Palm Oil Climbs as Indonesian Tax Increase to Benefit Malaysia

Palm oil gained on speculation that exports from Malaysia may increase after Indonesia, the world’s largest-producer, raised taxes on February shipments.

The contract for delivery in April advanced as much as 1.1 percent to 2,471 ringgit ($803) a metric ton on the Malaysia Derivatives Exchange, and ended the morning session at 2,464 ringgit. Futures are heading for a 1.1 percent gain this month. Financial markets in Malaysia were closed yesterday.

Indonesia will raise taxes on crude palm oil exports to 9 percent from 7.5 percent in January, the Trade Ministry said yesterday, potentially curbing shipments as rival Malaysia maintains a zero-tariff policy for a second month. The base price to calculate the levy will be increased to $744 a ton from $709, it said. This is the first increase in taxes since May, according to data compiled by Bloomberg.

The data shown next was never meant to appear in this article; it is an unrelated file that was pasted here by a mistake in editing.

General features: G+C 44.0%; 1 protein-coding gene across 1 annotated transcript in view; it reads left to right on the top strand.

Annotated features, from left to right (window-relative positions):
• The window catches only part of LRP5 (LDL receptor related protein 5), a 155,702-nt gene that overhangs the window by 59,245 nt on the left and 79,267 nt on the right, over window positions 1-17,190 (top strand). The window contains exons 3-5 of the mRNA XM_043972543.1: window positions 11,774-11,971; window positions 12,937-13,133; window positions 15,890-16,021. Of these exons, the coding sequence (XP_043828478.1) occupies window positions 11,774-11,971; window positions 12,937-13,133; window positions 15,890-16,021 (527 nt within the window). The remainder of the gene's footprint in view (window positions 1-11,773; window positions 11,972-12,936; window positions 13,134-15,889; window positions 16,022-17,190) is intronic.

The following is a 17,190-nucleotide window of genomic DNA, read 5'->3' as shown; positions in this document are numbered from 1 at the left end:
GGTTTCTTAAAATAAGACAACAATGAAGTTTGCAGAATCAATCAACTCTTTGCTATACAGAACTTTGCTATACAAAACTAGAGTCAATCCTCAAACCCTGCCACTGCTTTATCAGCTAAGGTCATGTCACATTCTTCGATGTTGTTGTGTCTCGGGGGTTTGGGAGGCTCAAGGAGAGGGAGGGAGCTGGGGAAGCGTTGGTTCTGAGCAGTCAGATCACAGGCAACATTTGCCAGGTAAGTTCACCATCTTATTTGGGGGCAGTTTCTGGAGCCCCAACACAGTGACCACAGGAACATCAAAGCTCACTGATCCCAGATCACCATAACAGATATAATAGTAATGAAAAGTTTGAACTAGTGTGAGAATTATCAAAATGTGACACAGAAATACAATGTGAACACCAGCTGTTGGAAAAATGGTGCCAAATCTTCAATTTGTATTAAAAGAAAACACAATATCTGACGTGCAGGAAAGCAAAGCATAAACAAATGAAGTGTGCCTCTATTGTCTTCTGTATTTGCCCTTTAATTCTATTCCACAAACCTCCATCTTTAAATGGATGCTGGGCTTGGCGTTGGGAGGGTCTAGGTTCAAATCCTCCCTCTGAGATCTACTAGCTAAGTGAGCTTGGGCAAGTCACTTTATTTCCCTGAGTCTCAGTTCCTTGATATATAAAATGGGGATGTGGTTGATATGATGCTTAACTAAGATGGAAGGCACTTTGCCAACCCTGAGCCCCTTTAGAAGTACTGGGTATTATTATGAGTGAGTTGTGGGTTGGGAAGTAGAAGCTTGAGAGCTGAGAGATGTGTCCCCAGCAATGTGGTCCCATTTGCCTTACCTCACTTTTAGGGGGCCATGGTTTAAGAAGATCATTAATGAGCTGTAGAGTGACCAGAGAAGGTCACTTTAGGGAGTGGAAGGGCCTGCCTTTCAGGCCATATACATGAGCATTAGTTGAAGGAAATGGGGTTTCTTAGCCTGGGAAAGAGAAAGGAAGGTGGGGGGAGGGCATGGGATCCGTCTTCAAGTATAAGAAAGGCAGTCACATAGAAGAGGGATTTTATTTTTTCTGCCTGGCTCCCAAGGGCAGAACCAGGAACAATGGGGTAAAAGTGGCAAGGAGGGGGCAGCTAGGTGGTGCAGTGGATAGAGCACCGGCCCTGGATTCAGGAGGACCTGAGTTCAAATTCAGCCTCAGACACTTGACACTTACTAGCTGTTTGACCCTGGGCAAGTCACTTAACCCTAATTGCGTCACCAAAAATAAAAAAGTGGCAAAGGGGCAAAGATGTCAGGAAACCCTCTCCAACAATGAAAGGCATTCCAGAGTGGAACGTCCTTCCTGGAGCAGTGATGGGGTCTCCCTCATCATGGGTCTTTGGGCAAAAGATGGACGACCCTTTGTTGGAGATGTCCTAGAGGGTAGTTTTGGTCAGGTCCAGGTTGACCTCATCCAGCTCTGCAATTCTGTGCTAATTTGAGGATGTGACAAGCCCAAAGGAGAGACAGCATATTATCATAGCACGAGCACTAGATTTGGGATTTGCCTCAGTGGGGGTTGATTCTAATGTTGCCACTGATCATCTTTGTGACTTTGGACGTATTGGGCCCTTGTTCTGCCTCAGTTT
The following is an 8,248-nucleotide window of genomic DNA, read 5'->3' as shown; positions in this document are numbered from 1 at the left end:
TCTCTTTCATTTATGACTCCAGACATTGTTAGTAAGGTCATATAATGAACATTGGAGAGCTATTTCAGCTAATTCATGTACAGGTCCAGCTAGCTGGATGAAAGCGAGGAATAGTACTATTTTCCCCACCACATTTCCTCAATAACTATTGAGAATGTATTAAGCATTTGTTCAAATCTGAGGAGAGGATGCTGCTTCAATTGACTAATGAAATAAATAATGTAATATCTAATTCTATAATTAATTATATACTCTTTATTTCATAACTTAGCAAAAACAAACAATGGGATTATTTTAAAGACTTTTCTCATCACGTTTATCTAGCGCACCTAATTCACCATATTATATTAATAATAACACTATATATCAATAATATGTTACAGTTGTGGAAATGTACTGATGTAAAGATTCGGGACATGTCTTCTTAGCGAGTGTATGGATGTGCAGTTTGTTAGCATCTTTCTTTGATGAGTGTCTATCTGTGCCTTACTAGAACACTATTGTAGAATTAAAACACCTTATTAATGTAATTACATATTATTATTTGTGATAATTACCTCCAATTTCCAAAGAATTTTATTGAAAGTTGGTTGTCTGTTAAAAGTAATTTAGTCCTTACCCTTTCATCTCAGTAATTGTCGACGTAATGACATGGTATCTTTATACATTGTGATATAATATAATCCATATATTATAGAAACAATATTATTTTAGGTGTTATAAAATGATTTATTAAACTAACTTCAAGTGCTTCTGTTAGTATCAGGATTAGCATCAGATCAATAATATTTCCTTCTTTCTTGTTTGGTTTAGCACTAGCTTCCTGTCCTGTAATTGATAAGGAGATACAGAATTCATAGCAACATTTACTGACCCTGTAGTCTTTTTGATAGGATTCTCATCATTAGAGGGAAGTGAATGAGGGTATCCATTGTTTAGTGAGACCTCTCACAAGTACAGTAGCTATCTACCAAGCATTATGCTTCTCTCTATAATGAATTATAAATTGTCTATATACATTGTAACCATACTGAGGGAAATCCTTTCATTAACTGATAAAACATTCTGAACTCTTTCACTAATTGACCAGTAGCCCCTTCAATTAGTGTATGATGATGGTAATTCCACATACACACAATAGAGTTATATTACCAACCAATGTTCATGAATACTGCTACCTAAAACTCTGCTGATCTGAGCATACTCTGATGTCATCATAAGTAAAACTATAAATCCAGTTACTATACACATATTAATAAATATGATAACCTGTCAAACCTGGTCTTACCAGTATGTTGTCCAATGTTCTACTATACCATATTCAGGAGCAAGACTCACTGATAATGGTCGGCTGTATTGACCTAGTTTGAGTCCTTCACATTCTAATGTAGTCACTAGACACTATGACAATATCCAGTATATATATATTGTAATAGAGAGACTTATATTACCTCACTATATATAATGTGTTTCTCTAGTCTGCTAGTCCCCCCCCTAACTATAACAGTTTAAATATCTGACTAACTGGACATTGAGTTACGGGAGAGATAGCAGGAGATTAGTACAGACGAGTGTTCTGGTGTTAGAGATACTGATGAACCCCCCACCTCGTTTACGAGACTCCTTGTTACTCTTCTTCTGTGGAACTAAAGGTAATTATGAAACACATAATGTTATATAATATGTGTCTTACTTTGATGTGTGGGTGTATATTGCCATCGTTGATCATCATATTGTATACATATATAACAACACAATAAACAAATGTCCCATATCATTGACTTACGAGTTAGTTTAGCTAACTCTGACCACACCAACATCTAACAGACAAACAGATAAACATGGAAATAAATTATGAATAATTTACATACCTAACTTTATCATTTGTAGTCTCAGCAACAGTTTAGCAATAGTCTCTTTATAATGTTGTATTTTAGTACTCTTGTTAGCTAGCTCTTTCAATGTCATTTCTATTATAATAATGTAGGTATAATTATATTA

The Indonesian tax increase is “in favor of the Malaysian producers,” said Ryan Long, vice president of futures and options at OSK Investment Bank Bhd. in Kuala Lumpur. “We can expect higher exports in the month of February. They have lost their competitiveness.”

Record inventories of 2.63 million tons at the end of December in Malaysia may drop with a recovery in exports and decline in output, Long said.

Refined palm oil for delivery in September declined 0.4 percent to 7,002 yuan ($1,124) a ton on the Dalian Commodity Exchange. Soybean oil for delivery in the same month retreated 0.7 percent to 8,688 yuan a ton.

Soybeans for March delivery dropped 0.2 percent to $14.4475 a bushel on the Chicago Board of Trade. Soybean oil for March delivery was little changed at 51.91 cents a pound.

To contact the reporter on this story: Ranjeetha Pakiam in Kuala Lumpur at rpakiam@bloomberg.net

To contact the editor responsible for this story: James Poole at jpoole4@bloomberg.net

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